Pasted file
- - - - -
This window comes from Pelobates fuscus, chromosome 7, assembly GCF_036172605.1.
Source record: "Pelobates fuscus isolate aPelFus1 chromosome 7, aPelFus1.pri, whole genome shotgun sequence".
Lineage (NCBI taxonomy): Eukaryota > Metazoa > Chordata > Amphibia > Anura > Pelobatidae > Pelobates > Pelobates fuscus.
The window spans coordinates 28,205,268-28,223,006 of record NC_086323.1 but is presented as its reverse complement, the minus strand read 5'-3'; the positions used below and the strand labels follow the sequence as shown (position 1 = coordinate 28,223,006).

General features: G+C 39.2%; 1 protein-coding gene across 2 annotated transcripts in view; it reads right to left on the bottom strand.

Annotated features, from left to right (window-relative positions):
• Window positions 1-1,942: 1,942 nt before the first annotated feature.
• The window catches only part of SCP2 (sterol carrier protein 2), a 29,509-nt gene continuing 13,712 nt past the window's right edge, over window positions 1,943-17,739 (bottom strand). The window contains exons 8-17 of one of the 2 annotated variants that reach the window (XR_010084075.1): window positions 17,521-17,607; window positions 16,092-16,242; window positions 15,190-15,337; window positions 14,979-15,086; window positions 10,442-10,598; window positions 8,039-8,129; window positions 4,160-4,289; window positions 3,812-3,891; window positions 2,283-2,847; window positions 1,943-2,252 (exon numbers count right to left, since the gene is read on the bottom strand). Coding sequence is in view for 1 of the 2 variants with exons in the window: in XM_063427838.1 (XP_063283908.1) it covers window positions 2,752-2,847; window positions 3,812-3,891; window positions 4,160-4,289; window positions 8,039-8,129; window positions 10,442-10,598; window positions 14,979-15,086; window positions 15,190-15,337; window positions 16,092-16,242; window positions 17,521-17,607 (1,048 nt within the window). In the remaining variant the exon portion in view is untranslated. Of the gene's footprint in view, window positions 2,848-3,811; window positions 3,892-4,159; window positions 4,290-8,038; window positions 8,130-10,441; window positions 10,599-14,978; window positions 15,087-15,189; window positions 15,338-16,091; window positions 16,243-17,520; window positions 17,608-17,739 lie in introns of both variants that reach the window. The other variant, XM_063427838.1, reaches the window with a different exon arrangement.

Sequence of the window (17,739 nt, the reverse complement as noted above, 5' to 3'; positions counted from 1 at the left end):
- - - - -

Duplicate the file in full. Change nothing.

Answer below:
This window comes from Pelobates fuscus, chromosome 7, assembly GCF_036172605.1.
Source record: "Pelobates fuscus isolate aPelFus1 chromosome 7, aPelFus1.pri, whole genome shotgun sequence".
Lineage (NCBI taxonomy): Eukaryota > Metazoa > Chordata > Amphibia > Anura > Pelobatidae > Pelobates > Pelobates fuscus.
The window spans coordinates 28,205,268-28,223,006 of record NC_086323.1 but is presented as its reverse complement, the minus strand read 5'-3'; the positions used below and the strand labels follow the sequence as shown (position 1 = coordinate 28,223,006).

General features: G+C 39.2%; 1 protein-coding gene across 2 annotated transcripts in view; it reads right to left on the bottom strand.

Annotated features, from left to right (window-relative positions):
• Window positions 1-1,942: 1,942 nt before the first annotated feature.
• The window catches only part of SCP2 (sterol carrier protein 2), a 29,509-nt gene continuing 13,712 nt past the window's right edge, over window positions 1,943-17,739 (bottom strand). The window contains exons 8-17 of one of the 2 annotated variants that reach the window (XR_010084075.1): window positions 17,521-17,607; window positions 16,092-16,242; window positions 15,190-15,337; window positions 14,979-15,086; window positions 10,442-10,598; window positions 8,039-8,129; window positions 4,160-4,289; window positions 3,812-3,891; window positions 2,283-2,847; window positions 1,943-2,252 (exon numbers count right to left, since the gene is read on the bottom strand). Coding sequence is in view for 1 of the 2 variants with exons in the window: in XM_063427838.1 (XP_063283908.1) it covers window positions 2,752-2,847; window positions 3,812-3,891; window positions 4,160-4,289; window positions 8,039-8,129; window positions 10,442-10,598; window positions 14,979-15,086; window positions 15,190-15,337; window positions 16,092-16,242; window positions 17,521-17,607 (1,048 nt within the window). In the remaining variant the exon portion in view is untranslated. Of the gene's footprint in view, window positions 2,848-3,811; window positions 3,892-4,159; window positions 4,290-8,038; window positions 8,130-10,441; window positions 10,599-14,978; window positions 15,087-15,189; window positions 15,338-16,091; window positions 16,243-17,520; window positions 17,608-17,739 lie in introns of both variants that reach the window. The other variant, XM_063427838.1, reaches the window with a different exon arrangement.

Sequence of the window (17,739 nt, the reverse complement as noted above, 5' to 3'; positions counted from 1 at the left end):